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Steel Making

Piston Pin
The piston pin on an aviation engine must possess maximum res...

Flange Shields For Furnaces
Such portable flame shields as the one illustrated in Fig. 1...

Conclusions
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Molybdenum
Molybdenum steels have been made commercially for twenty-five...

Steel For Chisels And Punches
The highest grades of carbon or tempering steels are to be re...

Sulphur
SULPHUR is another element (symbol S) which is always found i...

Using Illuminating Gas
The choice of a carburizing furnace depends greatly on the fa...

Highly Stressed Parts
The highly stressed parts on the Liberty engine consisted of ...

Cyanide Bath For Tool Steels
All high-carbon tool steels are heated in a cyanide bath. Wi...

Carburizing By Gas
The process of carburizing by gas, briefly mentioned on page ...

A Chromium-cobalt Steel
The Latrobe Steel Company make a high-speed steel without tun...

Instructions For Working High-speed Steel
Owing to the wide variations in the composition of high-speed...

Leeds And Northrup Optical Pyrometer
The principles of this very popular method of measuring tempe...

Effect Of A Small Amount Of Copper In Medium-carbon Steel
This shows the result of tests by C. R. Hayward and A. B. Joh...

Short Method Of Treatment
In the new method, the packed pots are run into the case-har...

Pyrometers For Molten Metal
Pyrometers for molten metal are connected to portable thermoc...

Annealing Of Rifle Components At Springfield Armory
In general, all forgings of the components of the arms manufa...

The Quenching Tank
The quenching tank is an important feature of apparatus in c...

Chromium
Chromium when alloyed with steel, has the characteristic func...

Annealing
ANNEALING can be done by heating to temperatures ranging from...



Hardening Carbon Steel For Tools






Category: HARDENING CARBON STEEL FOR TOOLS

For years the toolmaker had full sway in regard to make of steel
wanted for shop tools, he generally made his own designs, hardened,
tempered, ground and usually set up the machine where it was to
be used and tested it.

Most of us remember the toolmaker during the sewing machine period
when interchangeable tools were beginning to find their way; rather
cautiously at first. The bicycle era was the real beginning of
tool making from a manufacturing standpoint, when interchangeable
tools for rapid production were called for and toolmakers were in
great demand. Even then, jigs, and fixtures were of the toolmaker's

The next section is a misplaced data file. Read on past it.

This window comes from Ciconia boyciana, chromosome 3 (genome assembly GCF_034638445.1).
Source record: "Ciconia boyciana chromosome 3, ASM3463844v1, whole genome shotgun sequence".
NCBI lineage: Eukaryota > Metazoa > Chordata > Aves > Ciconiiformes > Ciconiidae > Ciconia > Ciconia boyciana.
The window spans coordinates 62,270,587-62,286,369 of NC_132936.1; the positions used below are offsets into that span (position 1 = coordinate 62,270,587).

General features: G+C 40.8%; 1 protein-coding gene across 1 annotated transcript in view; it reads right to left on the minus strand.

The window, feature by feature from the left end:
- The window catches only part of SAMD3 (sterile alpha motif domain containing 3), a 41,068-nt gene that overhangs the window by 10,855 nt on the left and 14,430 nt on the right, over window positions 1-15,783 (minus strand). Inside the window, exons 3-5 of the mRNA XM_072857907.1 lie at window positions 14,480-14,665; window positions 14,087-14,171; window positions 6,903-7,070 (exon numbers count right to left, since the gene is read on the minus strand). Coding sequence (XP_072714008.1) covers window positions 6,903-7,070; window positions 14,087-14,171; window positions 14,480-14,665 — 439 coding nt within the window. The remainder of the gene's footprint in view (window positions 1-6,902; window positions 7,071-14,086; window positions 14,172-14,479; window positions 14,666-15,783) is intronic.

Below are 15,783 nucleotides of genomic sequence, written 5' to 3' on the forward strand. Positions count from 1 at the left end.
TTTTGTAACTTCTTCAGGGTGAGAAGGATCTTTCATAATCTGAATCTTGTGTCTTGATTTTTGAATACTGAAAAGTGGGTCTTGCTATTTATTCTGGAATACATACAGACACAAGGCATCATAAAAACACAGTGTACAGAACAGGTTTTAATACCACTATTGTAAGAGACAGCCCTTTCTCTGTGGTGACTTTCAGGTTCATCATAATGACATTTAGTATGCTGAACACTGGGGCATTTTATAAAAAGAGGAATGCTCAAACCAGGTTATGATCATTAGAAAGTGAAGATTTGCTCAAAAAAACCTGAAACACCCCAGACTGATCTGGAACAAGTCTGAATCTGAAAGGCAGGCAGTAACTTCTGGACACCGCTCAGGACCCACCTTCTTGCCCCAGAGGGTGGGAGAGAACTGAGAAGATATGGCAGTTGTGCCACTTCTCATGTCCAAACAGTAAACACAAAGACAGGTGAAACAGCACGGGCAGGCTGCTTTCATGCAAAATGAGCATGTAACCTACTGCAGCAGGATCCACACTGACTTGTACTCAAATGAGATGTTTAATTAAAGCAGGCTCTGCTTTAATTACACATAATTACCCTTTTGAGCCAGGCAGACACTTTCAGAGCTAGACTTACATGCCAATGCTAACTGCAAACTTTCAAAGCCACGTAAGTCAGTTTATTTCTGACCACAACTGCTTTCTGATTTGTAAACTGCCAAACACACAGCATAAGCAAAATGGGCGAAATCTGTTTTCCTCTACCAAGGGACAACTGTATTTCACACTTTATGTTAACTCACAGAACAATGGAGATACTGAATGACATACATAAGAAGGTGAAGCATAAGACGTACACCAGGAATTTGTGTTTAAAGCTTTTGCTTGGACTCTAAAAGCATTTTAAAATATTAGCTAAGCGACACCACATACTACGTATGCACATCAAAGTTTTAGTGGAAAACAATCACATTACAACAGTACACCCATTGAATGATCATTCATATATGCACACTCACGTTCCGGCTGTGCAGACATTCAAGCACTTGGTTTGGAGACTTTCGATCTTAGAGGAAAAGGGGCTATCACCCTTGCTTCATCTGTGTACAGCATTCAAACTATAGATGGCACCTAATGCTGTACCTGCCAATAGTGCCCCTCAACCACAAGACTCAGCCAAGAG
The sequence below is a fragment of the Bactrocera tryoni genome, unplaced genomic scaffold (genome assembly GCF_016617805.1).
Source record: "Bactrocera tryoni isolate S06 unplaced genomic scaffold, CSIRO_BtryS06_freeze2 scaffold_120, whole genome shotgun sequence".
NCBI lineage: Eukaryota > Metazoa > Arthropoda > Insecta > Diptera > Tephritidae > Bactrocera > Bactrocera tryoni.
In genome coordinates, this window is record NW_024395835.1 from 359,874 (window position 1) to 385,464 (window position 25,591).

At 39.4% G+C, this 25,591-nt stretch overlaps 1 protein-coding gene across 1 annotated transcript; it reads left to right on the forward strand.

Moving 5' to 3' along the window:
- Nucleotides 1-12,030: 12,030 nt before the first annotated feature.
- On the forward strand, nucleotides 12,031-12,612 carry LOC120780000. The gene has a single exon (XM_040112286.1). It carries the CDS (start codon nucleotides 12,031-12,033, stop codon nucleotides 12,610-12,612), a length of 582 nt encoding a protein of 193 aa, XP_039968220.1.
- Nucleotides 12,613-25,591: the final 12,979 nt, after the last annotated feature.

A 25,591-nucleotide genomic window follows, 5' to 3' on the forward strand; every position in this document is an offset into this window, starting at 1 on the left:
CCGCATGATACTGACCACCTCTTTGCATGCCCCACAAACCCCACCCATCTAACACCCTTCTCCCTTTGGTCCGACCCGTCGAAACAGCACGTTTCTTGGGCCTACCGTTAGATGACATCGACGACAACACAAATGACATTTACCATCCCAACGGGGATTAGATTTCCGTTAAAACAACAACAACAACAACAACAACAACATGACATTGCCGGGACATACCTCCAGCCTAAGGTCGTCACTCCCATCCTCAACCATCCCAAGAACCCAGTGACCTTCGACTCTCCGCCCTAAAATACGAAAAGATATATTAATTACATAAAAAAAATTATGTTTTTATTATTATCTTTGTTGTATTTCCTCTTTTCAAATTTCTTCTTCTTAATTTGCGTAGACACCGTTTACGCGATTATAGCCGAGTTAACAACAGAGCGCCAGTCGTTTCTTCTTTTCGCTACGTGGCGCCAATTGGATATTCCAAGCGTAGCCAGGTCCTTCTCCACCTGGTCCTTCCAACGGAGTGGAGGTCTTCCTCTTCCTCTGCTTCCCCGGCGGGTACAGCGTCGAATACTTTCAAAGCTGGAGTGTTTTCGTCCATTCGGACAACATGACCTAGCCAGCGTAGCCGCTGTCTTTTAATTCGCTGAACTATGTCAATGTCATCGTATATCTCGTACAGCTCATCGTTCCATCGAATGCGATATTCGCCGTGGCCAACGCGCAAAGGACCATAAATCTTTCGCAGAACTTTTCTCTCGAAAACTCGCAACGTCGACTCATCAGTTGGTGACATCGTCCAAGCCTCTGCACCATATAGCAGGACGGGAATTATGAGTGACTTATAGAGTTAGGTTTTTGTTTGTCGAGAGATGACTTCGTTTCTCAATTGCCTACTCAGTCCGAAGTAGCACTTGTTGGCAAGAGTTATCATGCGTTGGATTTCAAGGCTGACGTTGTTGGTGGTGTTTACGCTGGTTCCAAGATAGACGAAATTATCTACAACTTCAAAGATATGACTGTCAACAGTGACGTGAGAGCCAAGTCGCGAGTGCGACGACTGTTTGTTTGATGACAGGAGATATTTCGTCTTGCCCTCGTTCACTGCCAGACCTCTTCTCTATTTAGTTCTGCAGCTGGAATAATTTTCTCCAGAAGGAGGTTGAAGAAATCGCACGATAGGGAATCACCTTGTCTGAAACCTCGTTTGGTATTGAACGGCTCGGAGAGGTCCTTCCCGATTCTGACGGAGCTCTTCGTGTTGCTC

own design, who practically built every part of it from start to
finish.

The old way, however, had to be changed. Instead of the toolmaker
starting his work from cutting off the stock in the old hack saw,
a place for cutting off stock was provided. If, for instance, a
forming tool was wanted, the toolmaker was given the master tool
to make while an apprentice roughed out the cutter. The toolmaker,
however, reserved the hardening process for himself. That was one
of the particular operations that the old toolmaker refused to
give up. It seemed preposterous to think for a minute that any
one else could possibly do that particular job without spoiling
the tools, or at least warp it out of shape (most of us did not
grind holes in cutters 15 to 20 years ago); or a hundred or more
things might happen unless the toolmaker did his own hardening
and tempering.

That so many remarkably good tools were made at that time is still
a wonder to many, when we consider that the large shop had from 30
to 40 different men, all using their own secret compounds, heating
to suit eyesight, no matter if the day was bright or dark, and then
tempering to color. But the day of the old toolmaker has changed.
Now a tool is designed by a tool designer, O.K.'d, and then a print
goes to the foreman of the tool department, who specifies the size
and gets the steel from the cutting-off department. After finishing
the machine work it goes to the hardening room, and this is the
problem we shall now take up in detail.





Next: The Modern Hardening Room

Previous: Restoring Overheated Steel



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